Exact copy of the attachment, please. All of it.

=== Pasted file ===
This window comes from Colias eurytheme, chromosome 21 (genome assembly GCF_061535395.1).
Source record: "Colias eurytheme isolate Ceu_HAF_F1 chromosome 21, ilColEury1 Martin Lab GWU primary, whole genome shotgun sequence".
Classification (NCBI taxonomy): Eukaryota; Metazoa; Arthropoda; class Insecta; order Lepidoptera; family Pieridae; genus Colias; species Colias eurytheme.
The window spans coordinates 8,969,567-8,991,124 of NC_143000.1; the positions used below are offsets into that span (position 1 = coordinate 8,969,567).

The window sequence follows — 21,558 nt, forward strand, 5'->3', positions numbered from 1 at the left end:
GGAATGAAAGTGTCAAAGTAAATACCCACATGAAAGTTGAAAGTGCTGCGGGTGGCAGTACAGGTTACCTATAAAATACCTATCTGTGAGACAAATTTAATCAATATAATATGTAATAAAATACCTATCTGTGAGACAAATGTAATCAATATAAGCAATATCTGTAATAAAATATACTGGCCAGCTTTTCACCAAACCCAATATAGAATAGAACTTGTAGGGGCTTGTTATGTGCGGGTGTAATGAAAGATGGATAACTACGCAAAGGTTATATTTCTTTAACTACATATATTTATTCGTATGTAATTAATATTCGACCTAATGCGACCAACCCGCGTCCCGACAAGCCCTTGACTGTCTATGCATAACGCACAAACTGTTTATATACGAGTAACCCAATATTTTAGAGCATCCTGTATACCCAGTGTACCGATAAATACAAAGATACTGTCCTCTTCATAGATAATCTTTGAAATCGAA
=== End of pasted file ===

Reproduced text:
This window comes from Colias eurytheme, chromosome 21 (genome assembly GCF_061535395.1).
Source record: "Colias eurytheme isolate Ceu_HAF_F1 chromosome 21, ilColEury1 Martin Lab GWU primary, whole genome shotgun sequence".
Classification (NCBI taxonomy): Eukaryota; Metazoa; Arthropoda; class Insecta; order Lepidoptera; family Pieridae; genus Colias; species Colias eurytheme.
The window spans coordinates 8,969,567-8,991,124 of NC_143000.1; the positions used below are offsets into that span (position 1 = coordinate 8,969,567).

The window sequence follows — 21,558 nt, forward strand, 5'->3', positions numbered from 1 at the left end:
GGAATGAAAGTGTCAAAGTAAATACCCACATGAAAGTTGAAAGTGCTGCGGGTGGCAGTACAGGTTACCTATAAAATACCTATCTGTGAGACAAATTTAATCAATATAATATGTAATAAAATACCTATCTGTGAGACAAATGTAATCAATATAAGCAATATCTGTAATAAAATATACTGGCCAGCTTTTCACCAAACCCAATATAGAATAGAACTTGTAGGGGCTTGTTATGTGCGGGTGTAATGAAAGATGGATAACTACGCAAAGGTTATATTTCTTTAACTACATATATTTATTCGTATGTAATTAATATTCGACCTAATGCGACCAACCCGCGTCCCGACAAGCCCTTGACTGTCTATGCATAACGCACAAACTGTTTATATACGAGTAACCCAATATTTTAGAGCATCCTGTATACCCAGTGTACCGATAAATACAAAGATACTGTCCTCTTCATAGATAATCTTTGAAATCGAA